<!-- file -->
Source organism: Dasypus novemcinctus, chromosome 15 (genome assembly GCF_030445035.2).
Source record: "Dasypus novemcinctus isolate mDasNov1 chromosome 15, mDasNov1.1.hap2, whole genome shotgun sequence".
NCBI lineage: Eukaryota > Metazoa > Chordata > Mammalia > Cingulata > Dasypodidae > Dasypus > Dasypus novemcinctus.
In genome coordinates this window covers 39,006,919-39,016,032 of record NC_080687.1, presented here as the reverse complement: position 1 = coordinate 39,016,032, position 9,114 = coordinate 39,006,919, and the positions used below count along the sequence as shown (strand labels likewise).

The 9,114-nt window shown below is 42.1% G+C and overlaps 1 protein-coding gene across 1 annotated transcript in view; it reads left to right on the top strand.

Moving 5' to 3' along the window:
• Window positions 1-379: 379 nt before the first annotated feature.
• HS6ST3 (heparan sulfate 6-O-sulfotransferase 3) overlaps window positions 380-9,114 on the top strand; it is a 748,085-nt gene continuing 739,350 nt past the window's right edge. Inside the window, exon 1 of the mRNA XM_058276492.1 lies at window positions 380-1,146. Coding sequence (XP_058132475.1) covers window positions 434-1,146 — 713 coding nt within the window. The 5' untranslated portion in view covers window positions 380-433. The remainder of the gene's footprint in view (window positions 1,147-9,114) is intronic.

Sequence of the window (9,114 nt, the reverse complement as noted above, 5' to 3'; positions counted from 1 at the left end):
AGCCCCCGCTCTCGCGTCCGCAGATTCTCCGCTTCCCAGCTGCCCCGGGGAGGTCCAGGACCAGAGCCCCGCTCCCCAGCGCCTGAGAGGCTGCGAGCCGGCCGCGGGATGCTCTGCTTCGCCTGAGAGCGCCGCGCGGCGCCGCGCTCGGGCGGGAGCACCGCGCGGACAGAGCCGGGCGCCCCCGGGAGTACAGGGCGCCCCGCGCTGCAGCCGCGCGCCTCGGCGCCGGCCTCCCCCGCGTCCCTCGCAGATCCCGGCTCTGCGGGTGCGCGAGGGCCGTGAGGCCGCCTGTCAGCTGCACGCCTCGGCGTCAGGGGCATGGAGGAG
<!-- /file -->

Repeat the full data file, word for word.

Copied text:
Source organism: Dasypus novemcinctus, chromosome 15 (genome assembly GCF_030445035.2).
Source record: "Dasypus novemcinctus isolate mDasNov1 chromosome 15, mDasNov1.1.hap2, whole genome shotgun sequence".
NCBI lineage: Eukaryota > Metazoa > Chordata > Mammalia > Cingulata > Dasypodidae > Dasypus > Dasypus novemcinctus.
In genome coordinates this window covers 39,006,919-39,016,032 of record NC_080687.1, presented here as the reverse complement: position 1 = coordinate 39,016,032, position 9,114 = coordinate 39,006,919, and the positions used below count along the sequence as shown (strand labels likewise).

The 9,114-nt window shown below is 42.1% G+C and overlaps 1 protein-coding gene across 1 annotated transcript in view; it reads left to right on the top strand.

Moving 5' to 3' along the window:
• Window positions 1-379: 379 nt before the first annotated feature.
• HS6ST3 (heparan sulfate 6-O-sulfotransferase 3) overlaps window positions 380-9,114 on the top strand; it is a 748,085-nt gene continuing 739,350 nt past the window's right edge. Inside the window, exon 1 of the mRNA XM_058276492.1 lies at window positions 380-1,146. Coding sequence (XP_058132475.1) covers window positions 434-1,146 — 713 coding nt within the window. The 5' untranslated portion in view covers window positions 380-433. The remainder of the gene's footprint in view (window positions 1,147-9,114) is intronic.

Sequence of the window (9,114 nt, the reverse complement as noted above, 5' to 3'; positions counted from 1 at the left end):
AGCCCCCGCTCTCGCGTCCGCAGATTCTCCGCTTCCCAGCTGCCCCGGGGAGGTCCAGGACCAGAGCCCCGCTCCCCAGCGCCTGAGAGGCTGCGAGCCGGCCGCGGGATGCTCTGCTTCGCCTGAGAGCGCCGCGCGGCGCCGCGCTCGGGCGGGAGCACCGCGCGGACAGAGCCGGGCGCCCCCGGGAGTACAGGGCGCCCCGCGCTGCAGCCGCGCGCCTCGGCGCCGGCCTCCCCCGCGTCCCTCGCAGATCCCGGCTCTGCGGGTGCGCGAGGGCCGTGAGGCCGCCTGTCAGCTGCACGCCTCGGCGTCAGGGGCATGGAGGAG